fewer and far between).
Board: "iCarly" (2007): Nickelodeon's ratings drop while Disney
Board: "Victorious" (2010) : Nickelodeon's Ratings Drop -- and the
Meanest Thing the Disney Channel's Ever Said:
Board: "Wizards of Waverly Place" (2007) : OT: Nickelodeon's ratings
slip, Nickelodeon is freaking out
TWoP Forums › Other TV Shows › Cartoons and Kid Shows:
Looks like that “inexplicable drop” in Nickelodeon ratings from
September that Viacom CEO Philippe Dauman noted in a November 10
conference call with analysts still bedevils the children’s network.
Its full-day total audience was down 16.7% in the week of November 20.
That gave Disney Channel its first victory over Nickelodeon since
August 2007, when Disney introduced High School Musical 2. Nick’s
audience of kids 11 and under was off 11% in September vs the same
month last year, -17% in October, and -19% for the first three weeks
of November. The reports worried Miller Tabak analyst David Joyce
enough for him to downgrade Viacom to “neutral” from “buy.” He notes
that “advertisers are going to want to pay for the lower Nielsen
ratings, which could be resulting in make-goods … that could pressure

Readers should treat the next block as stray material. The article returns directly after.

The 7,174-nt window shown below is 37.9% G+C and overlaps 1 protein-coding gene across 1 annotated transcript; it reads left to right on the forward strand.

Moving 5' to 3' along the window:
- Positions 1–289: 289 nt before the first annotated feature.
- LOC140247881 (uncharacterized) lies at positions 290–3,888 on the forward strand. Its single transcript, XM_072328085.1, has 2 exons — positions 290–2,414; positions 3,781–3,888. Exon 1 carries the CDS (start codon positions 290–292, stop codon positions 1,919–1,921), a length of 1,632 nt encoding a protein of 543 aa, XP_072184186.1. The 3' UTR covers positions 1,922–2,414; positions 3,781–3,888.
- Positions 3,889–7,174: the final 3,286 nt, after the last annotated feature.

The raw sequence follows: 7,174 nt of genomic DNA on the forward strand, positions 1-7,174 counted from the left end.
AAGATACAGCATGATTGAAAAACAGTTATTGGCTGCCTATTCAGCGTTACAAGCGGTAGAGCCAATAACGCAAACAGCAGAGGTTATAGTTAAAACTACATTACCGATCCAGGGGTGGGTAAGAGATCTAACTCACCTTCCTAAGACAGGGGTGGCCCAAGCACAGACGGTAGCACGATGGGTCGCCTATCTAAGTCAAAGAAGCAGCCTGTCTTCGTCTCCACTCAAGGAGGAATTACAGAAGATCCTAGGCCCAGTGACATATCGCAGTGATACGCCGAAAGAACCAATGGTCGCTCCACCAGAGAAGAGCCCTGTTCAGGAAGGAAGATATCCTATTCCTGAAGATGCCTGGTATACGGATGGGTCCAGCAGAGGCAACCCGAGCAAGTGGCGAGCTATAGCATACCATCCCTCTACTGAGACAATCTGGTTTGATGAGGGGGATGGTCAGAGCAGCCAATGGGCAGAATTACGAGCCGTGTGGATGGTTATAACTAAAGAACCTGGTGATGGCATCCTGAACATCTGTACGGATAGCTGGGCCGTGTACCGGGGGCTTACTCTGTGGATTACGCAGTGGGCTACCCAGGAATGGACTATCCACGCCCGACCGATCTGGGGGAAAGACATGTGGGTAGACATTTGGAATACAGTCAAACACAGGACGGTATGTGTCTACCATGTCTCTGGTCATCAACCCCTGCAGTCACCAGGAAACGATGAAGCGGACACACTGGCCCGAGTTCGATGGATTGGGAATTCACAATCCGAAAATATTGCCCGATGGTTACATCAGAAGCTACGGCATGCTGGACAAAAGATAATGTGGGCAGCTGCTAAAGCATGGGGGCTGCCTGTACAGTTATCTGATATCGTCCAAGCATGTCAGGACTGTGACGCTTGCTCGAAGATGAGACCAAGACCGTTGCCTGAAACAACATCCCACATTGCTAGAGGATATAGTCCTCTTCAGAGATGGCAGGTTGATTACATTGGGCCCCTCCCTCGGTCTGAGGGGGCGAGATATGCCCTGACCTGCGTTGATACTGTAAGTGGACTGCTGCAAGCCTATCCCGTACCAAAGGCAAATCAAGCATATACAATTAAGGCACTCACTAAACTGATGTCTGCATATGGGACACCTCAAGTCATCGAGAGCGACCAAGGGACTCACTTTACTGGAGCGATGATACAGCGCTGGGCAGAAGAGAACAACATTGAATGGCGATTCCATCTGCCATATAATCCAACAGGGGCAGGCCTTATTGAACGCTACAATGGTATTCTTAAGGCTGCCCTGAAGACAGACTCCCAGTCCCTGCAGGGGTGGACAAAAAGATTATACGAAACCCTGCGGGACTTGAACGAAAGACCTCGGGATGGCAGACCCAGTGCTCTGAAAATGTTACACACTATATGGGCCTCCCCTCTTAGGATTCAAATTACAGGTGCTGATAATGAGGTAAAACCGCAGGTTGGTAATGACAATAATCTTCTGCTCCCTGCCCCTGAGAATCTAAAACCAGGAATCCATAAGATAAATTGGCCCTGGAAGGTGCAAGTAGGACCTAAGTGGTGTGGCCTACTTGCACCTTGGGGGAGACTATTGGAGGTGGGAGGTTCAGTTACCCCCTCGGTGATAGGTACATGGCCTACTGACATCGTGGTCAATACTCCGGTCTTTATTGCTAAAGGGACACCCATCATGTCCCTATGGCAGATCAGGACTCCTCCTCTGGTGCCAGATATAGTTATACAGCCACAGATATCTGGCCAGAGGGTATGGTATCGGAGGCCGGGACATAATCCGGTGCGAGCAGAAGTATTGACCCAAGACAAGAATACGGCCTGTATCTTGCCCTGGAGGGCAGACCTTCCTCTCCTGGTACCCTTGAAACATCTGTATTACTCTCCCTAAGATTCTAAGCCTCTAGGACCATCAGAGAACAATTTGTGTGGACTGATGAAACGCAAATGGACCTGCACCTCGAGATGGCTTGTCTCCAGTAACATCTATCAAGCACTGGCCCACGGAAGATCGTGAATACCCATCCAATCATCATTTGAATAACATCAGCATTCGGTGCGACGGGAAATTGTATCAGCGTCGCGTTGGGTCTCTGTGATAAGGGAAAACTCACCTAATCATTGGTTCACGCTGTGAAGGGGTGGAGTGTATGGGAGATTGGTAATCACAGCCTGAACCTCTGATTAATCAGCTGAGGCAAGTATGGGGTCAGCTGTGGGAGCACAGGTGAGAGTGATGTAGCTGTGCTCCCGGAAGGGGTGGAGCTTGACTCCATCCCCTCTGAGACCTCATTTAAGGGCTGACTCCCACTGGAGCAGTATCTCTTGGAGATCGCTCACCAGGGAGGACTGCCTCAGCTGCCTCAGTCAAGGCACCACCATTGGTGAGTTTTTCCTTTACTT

ad revenue” in the current quarter.
It’s curious, though: When Dauman spoke to analysts early this month,
he made it sound like the trouble at Nick was history: He called it “a
short-term phenomenon,” adding that “I always believe in looking
forward, so we’ll go through that blip, it’s not material to overall
company and we will move on.” He also put the blame on Nielsen’s
measurements — not Nick’s programming — noting that “independent set-
top box data … shows meaningfully different viewership trends.”
Nielsen has a different view. It says that its ”review process
confirms that our measurement methodology, operations and related
reporting processes are working as expected.” The Media Rating Council
is looking at the matter and will present its conclusions to the
companies next month.